My old equipment works fine

My old equipment works fine

Welcome to “Ask Deb from QA,” a new column from MxD.

Every week, Deb from QA — with decades of experience on the factory floor — will answer your questions to demystify and explain the digital manufacturing industry.


Please submit your questions to

Hi Deb,
My company is open to digitization but our old equipment works fine.

Why do I need to take the leap?

Let me tell you a story: My husband and I used to take turns vacuuming our home with our old Hoover. It took an hour to clean our home from top to bottom! Last Christmas, I decided we were going to get one of those Roombas. And now we’re getting back that 60 minutes every Saturday — my husband with his vinyl records, me with my prickly pear margarita.

Listen, if the equipment in your facility is working fine, don’t get rid of it. If you want to add digital technology just for technology’s sake, I’ve got an igloo in the Arctic I’d like to sell you. In my (ahem) many years in manufacturing, I can’t tell you how many companies I’ve seen make that mistake. 

The world is becoming increasingly digital, and it’s easy to be seduced by its spell. Who doesn’t want the latest, shiniest model? But you need to remember the sole reason manufacturers should update their analog equipment is this: It should improve your company’s return on investment. 

Digitizing will involve putting money into equipment and software, as well as the likely loss in productivity given the downtime for installation. But if digitizing means that instead of $1.10, you’re getting $1.25 back for every $1 you put in? Now it’s something you should consider.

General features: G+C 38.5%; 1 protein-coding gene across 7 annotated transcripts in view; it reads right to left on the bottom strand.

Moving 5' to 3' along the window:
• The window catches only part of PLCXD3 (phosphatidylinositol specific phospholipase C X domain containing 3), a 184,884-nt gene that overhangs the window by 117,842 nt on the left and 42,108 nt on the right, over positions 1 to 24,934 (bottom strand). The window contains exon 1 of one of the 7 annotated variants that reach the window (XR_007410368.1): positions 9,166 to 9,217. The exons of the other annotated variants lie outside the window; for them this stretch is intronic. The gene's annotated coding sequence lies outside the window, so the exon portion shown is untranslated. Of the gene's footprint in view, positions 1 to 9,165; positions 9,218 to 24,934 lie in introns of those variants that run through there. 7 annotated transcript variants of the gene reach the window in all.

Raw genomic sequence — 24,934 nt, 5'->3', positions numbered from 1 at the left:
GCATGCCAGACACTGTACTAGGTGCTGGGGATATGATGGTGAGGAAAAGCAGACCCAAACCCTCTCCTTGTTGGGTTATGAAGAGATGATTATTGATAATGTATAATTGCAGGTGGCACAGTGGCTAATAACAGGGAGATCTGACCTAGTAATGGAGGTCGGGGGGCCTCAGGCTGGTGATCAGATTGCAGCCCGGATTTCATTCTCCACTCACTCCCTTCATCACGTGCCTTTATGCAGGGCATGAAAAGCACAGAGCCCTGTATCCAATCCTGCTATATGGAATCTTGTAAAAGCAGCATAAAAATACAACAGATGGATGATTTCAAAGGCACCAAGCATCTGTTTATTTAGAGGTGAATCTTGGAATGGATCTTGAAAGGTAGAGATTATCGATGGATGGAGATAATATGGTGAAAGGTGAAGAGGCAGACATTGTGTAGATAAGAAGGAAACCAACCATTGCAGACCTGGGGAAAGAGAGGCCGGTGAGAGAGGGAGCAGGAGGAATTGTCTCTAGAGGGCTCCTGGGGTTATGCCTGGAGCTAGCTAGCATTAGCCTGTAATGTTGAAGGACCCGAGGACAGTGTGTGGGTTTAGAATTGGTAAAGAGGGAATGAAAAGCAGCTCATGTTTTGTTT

There’s another important factor in deciding if you should digitize your analog process. If you’re going to spend all that money on equipment improvements, you’d better make sure your current process isn’t the problem. If your existing process isn’t as efficient as it could be, don’t dive into digital just yet. It’s the difference between pouring gasoline on fire, versus pouring gasoline on the pavement. 

Lastly, you should explore the options, because there are now very inexpensive ways to add technology that digitizes your decades-old equipment — and it’s only getting cheaper. That’s right, you don’t need to replace your machines that are working just fine; you can add to them. For example, say you’ve got an old-fashioned gauge that measures air pressure. You can literally buy a $75 webcam that stares at that gauge, which you connect to a low-cost desktop computer. A dashboard app can then monitor the gauge 24-7. 

So yes, there are inexpensive options to digitize, but I’d suggest that you: 1) Look through your current process to ensure it’s as efficient as it can be, and 2) Make sure your digital investment yields a good ROI. 

No one likes a company that fritters away money, and ol’ Deb  wants to work for one that can help her pay for three more Roombas.

Assuring quality, 

Deb from QA wants to hear your questions. Send ‘em to and she’ll answer as soon she gets off her shift.